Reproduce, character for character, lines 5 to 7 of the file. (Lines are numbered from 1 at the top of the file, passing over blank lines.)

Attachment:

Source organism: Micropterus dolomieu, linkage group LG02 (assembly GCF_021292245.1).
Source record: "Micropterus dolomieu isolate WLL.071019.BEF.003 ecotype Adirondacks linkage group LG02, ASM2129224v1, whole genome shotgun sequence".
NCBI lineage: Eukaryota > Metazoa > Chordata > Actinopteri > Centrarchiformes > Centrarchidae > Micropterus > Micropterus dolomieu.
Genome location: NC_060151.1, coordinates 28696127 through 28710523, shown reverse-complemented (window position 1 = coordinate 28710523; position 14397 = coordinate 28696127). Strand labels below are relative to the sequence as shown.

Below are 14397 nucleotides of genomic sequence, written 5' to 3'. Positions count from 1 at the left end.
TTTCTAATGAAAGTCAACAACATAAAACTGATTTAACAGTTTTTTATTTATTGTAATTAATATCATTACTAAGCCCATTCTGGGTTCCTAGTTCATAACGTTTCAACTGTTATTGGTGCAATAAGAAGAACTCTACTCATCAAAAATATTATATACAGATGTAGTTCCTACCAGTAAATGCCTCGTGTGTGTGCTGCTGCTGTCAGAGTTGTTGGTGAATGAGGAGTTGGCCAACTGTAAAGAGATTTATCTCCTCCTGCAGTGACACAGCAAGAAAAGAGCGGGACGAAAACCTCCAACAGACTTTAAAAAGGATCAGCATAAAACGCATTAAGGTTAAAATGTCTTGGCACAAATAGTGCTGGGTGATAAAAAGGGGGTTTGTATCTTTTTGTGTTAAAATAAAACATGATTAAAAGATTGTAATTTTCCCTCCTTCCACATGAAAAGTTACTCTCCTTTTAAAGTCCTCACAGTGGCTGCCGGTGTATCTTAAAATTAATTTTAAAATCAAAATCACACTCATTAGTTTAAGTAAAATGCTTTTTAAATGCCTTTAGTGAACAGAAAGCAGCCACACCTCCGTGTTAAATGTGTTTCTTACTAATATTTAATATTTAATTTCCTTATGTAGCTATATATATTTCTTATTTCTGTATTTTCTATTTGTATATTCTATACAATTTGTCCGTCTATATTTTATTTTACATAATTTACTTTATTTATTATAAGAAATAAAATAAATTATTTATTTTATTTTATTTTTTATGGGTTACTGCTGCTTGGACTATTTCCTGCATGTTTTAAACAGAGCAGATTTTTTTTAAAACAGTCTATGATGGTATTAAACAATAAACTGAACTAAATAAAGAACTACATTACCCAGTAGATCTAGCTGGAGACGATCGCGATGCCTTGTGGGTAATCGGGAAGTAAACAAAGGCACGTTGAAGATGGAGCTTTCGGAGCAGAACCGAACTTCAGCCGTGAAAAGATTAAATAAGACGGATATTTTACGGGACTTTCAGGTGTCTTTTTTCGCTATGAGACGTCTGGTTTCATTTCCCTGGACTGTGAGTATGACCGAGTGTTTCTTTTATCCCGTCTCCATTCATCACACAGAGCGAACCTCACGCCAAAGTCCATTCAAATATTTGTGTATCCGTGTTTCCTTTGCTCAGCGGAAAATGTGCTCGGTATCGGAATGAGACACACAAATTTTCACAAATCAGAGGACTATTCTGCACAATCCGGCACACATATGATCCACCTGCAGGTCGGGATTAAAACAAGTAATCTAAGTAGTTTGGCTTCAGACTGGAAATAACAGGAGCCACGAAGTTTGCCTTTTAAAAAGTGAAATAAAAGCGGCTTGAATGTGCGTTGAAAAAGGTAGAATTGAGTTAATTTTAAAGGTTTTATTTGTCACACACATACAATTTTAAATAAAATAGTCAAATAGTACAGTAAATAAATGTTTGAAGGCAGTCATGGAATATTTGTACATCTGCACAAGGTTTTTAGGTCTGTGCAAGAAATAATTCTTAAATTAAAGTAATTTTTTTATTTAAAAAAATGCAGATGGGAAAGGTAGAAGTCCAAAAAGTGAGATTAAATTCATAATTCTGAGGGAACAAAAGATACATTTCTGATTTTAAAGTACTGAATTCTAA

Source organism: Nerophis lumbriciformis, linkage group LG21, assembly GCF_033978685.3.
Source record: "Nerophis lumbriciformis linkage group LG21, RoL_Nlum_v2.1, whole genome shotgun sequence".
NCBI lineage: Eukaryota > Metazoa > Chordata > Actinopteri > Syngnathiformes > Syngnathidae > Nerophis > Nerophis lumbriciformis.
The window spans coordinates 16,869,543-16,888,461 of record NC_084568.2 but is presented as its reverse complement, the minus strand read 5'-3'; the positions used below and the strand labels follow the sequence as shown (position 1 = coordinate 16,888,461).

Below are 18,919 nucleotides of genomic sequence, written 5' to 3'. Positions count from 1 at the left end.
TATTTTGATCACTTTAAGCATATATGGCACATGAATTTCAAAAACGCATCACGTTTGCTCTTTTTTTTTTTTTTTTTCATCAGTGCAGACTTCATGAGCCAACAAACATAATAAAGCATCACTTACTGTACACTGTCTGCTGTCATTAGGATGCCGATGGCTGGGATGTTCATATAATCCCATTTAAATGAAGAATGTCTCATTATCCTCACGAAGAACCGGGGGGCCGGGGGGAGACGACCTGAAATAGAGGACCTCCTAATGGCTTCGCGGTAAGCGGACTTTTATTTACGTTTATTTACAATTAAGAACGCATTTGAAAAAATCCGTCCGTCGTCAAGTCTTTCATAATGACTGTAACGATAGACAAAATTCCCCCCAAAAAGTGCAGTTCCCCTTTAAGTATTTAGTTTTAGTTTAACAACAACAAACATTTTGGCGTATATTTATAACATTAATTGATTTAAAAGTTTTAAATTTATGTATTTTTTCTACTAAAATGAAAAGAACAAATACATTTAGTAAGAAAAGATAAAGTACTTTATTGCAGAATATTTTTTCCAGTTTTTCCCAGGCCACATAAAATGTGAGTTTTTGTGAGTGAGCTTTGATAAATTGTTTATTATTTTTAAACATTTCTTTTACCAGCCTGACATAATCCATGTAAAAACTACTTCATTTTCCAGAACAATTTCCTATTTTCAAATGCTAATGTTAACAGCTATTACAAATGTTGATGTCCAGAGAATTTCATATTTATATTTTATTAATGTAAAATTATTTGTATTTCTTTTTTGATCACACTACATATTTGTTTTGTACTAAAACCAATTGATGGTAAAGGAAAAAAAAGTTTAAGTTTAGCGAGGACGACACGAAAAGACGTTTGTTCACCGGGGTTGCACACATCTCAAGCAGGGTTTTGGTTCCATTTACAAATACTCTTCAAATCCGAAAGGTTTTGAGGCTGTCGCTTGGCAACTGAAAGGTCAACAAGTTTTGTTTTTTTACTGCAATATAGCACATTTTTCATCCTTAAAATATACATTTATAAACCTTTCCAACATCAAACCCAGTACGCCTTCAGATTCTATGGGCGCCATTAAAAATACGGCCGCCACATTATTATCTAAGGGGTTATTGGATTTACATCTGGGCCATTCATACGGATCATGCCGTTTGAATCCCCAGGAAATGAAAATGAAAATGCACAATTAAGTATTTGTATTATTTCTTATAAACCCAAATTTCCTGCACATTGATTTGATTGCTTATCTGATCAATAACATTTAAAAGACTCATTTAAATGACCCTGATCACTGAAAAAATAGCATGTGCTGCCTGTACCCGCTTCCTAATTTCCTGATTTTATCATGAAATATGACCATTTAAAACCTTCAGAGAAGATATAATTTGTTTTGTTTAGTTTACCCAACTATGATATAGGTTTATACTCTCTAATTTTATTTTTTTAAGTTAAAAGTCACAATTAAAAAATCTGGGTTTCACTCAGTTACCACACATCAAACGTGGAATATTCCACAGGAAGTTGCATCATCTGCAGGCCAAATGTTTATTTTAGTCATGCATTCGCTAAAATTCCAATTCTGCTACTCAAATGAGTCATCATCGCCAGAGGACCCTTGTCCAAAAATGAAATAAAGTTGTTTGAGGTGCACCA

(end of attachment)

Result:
Below are 14397 nucleotides of genomic sequence, written 5' to 3'. Positions count from 1 at the left end.
TTTCTAATGAAAGTCAACAACATAAAACTGATTTAACAGTTTTTTATTTATTGTAATTAATATCATTACTAAGCCCATTCTGGGTTCCTAGTTCATAACGTTTCAACTGTTATTGGTGCAATAAGAAGAACTCTACTCATCAAAAATATTATATACAGATGTAGTTCCTACCAGTAAATGCCTCGTGTGTGTGCTGCTGCTGTCAGAGTTGTTGGTGAATGAGGAGTTGGCCAACTGTAAAGAGATTTATCTCCTCCTGCAGTGACACAGCAAGAAAAGAGCGGGACGAAAACCTCCAACAGACTTTAAAAAGGATCAGCATAAAACGCATTAAGGTTAAAATGTCTTGGCACAAATAGTGCTGGGTGATAAAAAGGGGGTTTGTATCTTTTTGTGTTAAAATAAAACATGATTAAAAGATTGTAATTTTCCCTCCTTCCACATGAAAAGTTACTCTCCTTTTAAAGTCCTCACAGTGGCTGCCGGTGTATCTTAAAATTAATTTTAAAATCAAAATCACACTCATTAGTTTAAGTAAAATGCTTTTTAAATGCCTTTAGTGAACAGAAAGCAGCCACACCTCCGTGTTAAATGTGTTTCTTACTAATATTTAATATTTAATTTCCTTATGTAGCTATATATATTTCTTATTTCTGTATTTTCTATTTGTATATTCTATACAATTTGTCCGTCTATATTTTATTTTACATAATTTACTTTATTTATTATAAGAAATAAAATAAATTATTTATTTTATTTTATTTTTTATGGGTTACTGCTGCTTGGACTATTTCCTGCATGTTTTAAACAGAGCAGATTTTTTTTAAAACAGTCTATGATGGTATTAAACAATAAACTGAACTAAATAAAGAACTACATTACCCAGTAGATCTAGCTGGAGACGATCGCGATGCCTTGTGGGTAATCGGGAAGTAAACAAAGGCACGTTGAAGATGGAGCTTTCGGAGCAGAACCGAACTTCAGCCGTGAAAAGATTAAATAAGACGGATATTTTACGGGACTTTCAGGTGTCTTTTTTCGCTATGAGACGTCTGGTTTCATTTCCCTGGACTGTGAGTATGACCGAGTGTTTCTTTTATCCCGTCTCCATTCATCACACAGAGCGAACCTCACGCCAAAGTCCATTCAAATATTTGTGTATCCGTGTTTCCTTTGCTCAGCGGAAAATGTGCTCGGTATCGGAATGAGACACACAAATTTTCACAAATCAGAGGACTATTCTGCACAATCCGGCACACATATGATCCACCTGCAGGTCGGGATTAAAACAAGTAATCTAAGTAGTTTGGCTTCAGACTGGAAATAACAGGAGCCACGAAGTTTGCCTTTTAAAAAGTGAAATAAAAGCGGCTTGAATGTGCGTTGAAAAAGGTAGAATTGAGTTAATTTTAAAGGTTTTATTTGTCACACACATACAATTTTAAATAAAATAGTCAAATAGTACAGTAAATAAATGTTTGAAGGCAGTCATGGAATATTTGTACATCTGCACAAGGTTTTTAGGTCTGTGCAAGAAATAATTCTTAAATTAAAGTAATTTTTTTATTTAAAAAAATGCAGATGGGAAAGGTAGAAGTCCAAAAAGTGAGATTAAATTCATAATTCTGAGGGAACAAAAGATACATTTCTGATTTTAAAGTACTGAATTCTAA

Source organism: Nerophis lumbriciformis, linkage group LG21, assembly GCF_033978685.3.